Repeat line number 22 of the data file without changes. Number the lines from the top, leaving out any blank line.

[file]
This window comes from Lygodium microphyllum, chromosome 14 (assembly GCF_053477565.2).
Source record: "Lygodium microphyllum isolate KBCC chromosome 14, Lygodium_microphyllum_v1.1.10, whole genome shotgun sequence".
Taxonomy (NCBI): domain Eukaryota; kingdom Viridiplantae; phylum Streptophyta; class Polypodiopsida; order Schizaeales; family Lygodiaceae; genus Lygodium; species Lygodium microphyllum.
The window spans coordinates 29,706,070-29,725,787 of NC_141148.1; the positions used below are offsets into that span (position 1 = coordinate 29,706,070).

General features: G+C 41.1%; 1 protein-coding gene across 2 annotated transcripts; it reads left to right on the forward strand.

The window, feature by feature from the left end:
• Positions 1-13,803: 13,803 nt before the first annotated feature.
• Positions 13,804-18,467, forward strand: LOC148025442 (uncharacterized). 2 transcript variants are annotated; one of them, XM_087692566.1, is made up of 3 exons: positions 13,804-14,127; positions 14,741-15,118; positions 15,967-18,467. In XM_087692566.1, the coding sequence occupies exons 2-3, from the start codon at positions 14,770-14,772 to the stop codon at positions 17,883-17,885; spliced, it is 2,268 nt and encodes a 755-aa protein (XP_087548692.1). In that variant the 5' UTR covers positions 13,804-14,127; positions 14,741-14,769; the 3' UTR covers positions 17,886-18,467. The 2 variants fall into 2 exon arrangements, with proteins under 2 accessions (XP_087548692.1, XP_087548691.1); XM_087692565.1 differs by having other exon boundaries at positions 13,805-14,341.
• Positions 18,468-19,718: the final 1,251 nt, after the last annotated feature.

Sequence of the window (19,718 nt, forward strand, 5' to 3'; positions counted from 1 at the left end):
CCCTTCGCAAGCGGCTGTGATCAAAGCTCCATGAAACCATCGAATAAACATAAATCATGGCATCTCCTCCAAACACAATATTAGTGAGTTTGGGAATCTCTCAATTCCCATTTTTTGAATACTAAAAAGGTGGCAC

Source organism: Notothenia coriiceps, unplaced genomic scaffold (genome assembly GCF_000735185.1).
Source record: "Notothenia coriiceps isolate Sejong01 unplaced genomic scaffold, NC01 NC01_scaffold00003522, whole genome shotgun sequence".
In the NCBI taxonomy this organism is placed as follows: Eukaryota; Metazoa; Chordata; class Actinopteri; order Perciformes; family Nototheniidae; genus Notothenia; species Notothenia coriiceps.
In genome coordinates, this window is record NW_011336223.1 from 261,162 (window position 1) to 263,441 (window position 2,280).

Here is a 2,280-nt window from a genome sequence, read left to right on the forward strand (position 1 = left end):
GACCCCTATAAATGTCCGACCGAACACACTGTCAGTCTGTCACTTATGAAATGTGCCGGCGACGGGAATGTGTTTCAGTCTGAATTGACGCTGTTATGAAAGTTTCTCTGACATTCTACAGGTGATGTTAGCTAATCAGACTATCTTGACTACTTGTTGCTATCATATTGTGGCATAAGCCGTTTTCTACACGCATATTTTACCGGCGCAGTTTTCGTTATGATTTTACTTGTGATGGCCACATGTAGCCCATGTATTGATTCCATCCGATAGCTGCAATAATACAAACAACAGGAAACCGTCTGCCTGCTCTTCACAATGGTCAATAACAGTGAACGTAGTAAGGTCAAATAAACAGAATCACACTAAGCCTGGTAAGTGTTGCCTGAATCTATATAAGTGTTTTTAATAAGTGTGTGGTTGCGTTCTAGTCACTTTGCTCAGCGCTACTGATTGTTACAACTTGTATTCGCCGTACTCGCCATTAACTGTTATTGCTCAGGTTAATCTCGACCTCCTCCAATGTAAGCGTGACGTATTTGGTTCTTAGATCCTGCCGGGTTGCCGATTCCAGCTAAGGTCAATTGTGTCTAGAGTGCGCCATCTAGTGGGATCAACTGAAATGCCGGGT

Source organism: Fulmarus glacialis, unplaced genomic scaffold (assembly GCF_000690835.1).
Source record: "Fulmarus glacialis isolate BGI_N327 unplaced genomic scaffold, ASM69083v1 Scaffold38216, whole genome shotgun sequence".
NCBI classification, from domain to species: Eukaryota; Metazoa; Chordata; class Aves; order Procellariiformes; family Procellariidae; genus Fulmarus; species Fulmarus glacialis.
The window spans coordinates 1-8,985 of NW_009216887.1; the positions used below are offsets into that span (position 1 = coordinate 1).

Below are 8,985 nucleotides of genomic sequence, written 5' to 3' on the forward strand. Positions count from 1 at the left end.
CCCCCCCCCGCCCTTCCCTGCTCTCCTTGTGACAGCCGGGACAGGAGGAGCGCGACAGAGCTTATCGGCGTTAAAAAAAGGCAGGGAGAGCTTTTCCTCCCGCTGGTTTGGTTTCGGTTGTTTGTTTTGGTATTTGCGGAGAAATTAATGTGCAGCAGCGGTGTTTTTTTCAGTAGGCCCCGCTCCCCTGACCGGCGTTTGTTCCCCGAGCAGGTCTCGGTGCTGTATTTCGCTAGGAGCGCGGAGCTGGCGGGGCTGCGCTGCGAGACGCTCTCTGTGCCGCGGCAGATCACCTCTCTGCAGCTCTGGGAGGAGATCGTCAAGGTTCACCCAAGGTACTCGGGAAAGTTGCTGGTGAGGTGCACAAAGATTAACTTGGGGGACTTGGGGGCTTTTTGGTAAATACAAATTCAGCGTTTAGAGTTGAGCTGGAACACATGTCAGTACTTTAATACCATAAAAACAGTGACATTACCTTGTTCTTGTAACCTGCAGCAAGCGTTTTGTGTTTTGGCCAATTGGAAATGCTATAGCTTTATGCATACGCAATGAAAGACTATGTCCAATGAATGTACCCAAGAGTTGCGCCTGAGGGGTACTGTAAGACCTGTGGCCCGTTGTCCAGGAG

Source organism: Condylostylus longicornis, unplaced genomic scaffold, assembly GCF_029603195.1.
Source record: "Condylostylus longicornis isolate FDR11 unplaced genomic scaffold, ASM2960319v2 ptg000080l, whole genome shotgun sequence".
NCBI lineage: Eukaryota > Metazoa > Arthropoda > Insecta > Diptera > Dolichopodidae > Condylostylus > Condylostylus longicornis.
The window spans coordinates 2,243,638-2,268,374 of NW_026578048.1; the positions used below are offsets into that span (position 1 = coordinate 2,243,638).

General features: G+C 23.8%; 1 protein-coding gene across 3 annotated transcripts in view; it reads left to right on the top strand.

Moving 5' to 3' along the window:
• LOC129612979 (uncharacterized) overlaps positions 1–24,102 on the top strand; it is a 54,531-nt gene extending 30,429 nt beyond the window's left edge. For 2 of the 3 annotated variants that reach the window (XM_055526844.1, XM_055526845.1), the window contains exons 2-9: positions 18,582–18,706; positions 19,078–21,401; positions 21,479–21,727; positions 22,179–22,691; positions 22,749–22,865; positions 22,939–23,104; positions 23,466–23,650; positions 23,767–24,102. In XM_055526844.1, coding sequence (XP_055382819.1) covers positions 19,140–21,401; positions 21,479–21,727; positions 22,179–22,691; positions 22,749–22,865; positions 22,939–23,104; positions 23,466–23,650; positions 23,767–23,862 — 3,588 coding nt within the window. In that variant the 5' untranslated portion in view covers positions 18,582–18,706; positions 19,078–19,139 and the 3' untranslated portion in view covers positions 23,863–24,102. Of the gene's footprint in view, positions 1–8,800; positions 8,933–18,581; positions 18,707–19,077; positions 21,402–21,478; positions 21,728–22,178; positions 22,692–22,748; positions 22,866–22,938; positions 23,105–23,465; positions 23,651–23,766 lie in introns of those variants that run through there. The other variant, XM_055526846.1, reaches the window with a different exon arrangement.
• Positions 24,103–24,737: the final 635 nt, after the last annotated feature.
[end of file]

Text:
Below are 8,985 nucleotides of genomic sequence, written 5' to 3' on the forward strand. Positions count from 1 at the left end.